The first association of advertising is commercials. In people’s minds, advertising has been the one important way to sell a product. However, according to Al and Laura Ries, advertising has nowadays turned into an art form. Advertising agencies frame their most successful ads and put them on the wall, and the most reminiscent feature of a good commercial is more often not the brand, but the entertainment value (“Fall” 17-18). What advertising agencies most focus on today is the creativity of the ad: Is it new? Interesting? Does it move people? Sometimes this takes overhead. Commercials lose their use of selling products. Apparently, they have turned into an art form. A good example for this is Pets.com. In the mid-1990s, during the so-called “.com boom,” entrepreneur Greg McLemore launched the website as the first page to sell pet products online. In the beginning, Pets.com had a good start, caught people’s attention and created some favorable publicity by being the first online store specialized on pets. As similar websites were launched (among them PetsMart.com and Petstore.com), McLemore financed a nationwide advertising campaign featuring a sock puppet. The ad ran during high-audience slots such as the Super Bowl and made the puppet famous. However, Pets.com’s sales decreased, forcing the web page to close business in 2000 (Haig 188-192). Pets.com shows that it takes more than great advertising to make a brand successful. As creative as the ads were, people could not distinguish to which brand the puppet belonged. If Pets.com’s campaign created a brand, then it was the brand of the sock puppet. Although sales of the puppet over the web page went up, the company still spent more money on advertising than it actually made through sales. The company would probably have had a better chance of staying in business if it would have focused more on PR and waited to add advertising until it was known as a brand.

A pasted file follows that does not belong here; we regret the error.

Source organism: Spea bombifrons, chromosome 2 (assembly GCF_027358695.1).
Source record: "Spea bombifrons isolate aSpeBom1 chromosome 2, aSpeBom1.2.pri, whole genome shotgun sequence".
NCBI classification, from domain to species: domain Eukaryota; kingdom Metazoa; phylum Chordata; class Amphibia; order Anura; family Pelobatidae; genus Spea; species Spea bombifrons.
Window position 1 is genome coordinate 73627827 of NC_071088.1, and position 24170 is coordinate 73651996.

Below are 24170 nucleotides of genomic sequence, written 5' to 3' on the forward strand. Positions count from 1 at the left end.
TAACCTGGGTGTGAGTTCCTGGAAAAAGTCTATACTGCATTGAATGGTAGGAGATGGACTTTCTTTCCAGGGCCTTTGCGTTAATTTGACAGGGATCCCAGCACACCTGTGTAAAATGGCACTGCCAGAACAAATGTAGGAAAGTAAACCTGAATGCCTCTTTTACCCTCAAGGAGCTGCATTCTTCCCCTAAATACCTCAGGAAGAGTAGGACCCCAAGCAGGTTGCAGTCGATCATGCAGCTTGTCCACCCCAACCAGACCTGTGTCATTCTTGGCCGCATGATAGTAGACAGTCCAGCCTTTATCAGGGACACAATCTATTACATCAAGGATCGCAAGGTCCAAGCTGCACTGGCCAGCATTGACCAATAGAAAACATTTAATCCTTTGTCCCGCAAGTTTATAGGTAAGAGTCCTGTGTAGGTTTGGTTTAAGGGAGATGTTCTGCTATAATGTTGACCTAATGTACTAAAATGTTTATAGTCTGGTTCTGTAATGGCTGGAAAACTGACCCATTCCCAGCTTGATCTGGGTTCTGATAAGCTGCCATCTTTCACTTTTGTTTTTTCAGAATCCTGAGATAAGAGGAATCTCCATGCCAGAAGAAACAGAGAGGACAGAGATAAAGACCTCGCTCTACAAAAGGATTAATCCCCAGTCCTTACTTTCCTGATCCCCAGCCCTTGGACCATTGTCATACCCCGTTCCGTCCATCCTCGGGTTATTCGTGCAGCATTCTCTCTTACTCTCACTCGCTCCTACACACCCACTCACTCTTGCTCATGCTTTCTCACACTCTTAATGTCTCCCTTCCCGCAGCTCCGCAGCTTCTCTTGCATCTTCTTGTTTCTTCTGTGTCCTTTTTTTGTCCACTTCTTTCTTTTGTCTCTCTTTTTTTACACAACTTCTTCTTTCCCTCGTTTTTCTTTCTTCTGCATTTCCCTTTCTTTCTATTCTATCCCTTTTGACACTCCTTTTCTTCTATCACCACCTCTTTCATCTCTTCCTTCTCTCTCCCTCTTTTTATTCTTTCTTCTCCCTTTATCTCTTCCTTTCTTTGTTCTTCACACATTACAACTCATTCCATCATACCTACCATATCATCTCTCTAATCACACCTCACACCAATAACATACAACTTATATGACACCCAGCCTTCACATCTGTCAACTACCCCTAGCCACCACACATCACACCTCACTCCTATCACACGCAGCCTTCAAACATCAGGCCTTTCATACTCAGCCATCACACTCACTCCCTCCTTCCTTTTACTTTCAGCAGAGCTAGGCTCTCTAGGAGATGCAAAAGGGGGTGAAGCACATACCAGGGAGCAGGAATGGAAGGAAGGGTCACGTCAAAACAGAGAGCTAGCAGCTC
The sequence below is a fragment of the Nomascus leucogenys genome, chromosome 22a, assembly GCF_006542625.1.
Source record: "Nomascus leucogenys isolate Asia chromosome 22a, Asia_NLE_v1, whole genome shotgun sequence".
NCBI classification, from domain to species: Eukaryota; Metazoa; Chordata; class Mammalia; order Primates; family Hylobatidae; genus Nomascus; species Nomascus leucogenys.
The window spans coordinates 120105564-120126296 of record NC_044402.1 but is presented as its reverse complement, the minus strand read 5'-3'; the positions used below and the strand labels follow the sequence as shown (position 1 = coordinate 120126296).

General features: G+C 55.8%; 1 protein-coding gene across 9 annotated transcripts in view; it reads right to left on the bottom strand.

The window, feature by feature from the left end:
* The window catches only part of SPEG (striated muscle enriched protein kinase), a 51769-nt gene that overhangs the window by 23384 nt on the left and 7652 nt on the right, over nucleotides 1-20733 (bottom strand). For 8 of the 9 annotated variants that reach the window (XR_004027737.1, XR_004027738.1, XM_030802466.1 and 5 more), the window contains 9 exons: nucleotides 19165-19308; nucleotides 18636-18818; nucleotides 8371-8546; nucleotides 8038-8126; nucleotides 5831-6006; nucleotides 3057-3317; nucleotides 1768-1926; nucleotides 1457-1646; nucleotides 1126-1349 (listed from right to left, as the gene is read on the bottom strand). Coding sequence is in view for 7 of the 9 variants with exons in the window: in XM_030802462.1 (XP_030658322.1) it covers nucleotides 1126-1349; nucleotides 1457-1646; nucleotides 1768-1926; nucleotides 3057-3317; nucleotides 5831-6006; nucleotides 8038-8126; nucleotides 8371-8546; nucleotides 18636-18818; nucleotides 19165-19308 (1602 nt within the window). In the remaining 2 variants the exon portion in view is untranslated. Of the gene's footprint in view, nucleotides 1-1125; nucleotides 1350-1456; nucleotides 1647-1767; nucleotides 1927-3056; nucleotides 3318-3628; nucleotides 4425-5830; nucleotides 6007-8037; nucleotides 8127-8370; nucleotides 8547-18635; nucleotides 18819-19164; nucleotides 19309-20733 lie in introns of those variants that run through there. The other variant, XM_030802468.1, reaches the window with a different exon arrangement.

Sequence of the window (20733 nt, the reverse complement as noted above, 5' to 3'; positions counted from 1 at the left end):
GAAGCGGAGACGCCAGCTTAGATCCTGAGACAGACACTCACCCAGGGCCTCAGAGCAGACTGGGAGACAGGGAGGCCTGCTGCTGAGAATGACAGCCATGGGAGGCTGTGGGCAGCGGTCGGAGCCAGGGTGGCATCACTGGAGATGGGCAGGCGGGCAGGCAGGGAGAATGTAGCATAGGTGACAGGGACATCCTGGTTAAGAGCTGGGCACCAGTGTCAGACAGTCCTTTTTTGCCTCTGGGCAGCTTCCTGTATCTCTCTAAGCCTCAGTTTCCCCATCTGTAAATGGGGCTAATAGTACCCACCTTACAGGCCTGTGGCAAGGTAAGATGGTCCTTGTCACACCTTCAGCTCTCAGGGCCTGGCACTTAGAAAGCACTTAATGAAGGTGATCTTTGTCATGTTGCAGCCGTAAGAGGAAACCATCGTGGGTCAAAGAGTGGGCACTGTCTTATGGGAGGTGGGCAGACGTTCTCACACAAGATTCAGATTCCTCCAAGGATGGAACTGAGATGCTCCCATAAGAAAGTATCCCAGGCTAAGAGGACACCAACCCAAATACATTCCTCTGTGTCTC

60 or 70 years ago, when advertising was emerging, commercials were actually drawing attention to a brand. People were buying the products that were advertised. At this time, advertising was new and people believed what was said on TV. As of today, advertising has lost its credibility. Too many times, sales reps are trying to sell products to consumers, and people feel the same about commercials. They are sick of being exposed to advertising, because it only tells them how great the product is, and they feel fooled if it ends up being the other way around. There is nothing more damaging to a brand’s image and its sales than empty promises. This is where public relations comes into play. According to Levine, its job is to “encourage the public to have positive thoughts about a particular company, product, service, or individual” (16). The two major jobs of PR executives are to schedule events that create favorable publicity and to write articles for publication in newspapers, TV shows, etc. When people read those articles, they are influenced by them and believe them. Most people do not know that many articles were written by public relations executives, as they are not labeled with “advertising.” This explains the efficiency of such articles and public relations’ influence. A great example for a brand built through PR is The Body Shop. Created in 1976 by Anita Roddick, this brand developed into a huge success without any advertising. The Body Shop’s concept was to sell natural cosmetics, which were environmental-friendly and not tested on animals. Instead of spending millions of dollars on advertising, Roddick travelled around the world to promote her products and received tons of favorable publicity (Ries “Law” 13). The Body Shop became famous for one simple reason: third parties were talking about it and were creating a positive image. This brand shows that although advertising has lost most of its credibility, PR is still trusted by consumers, mostly due to the unknown influence of it.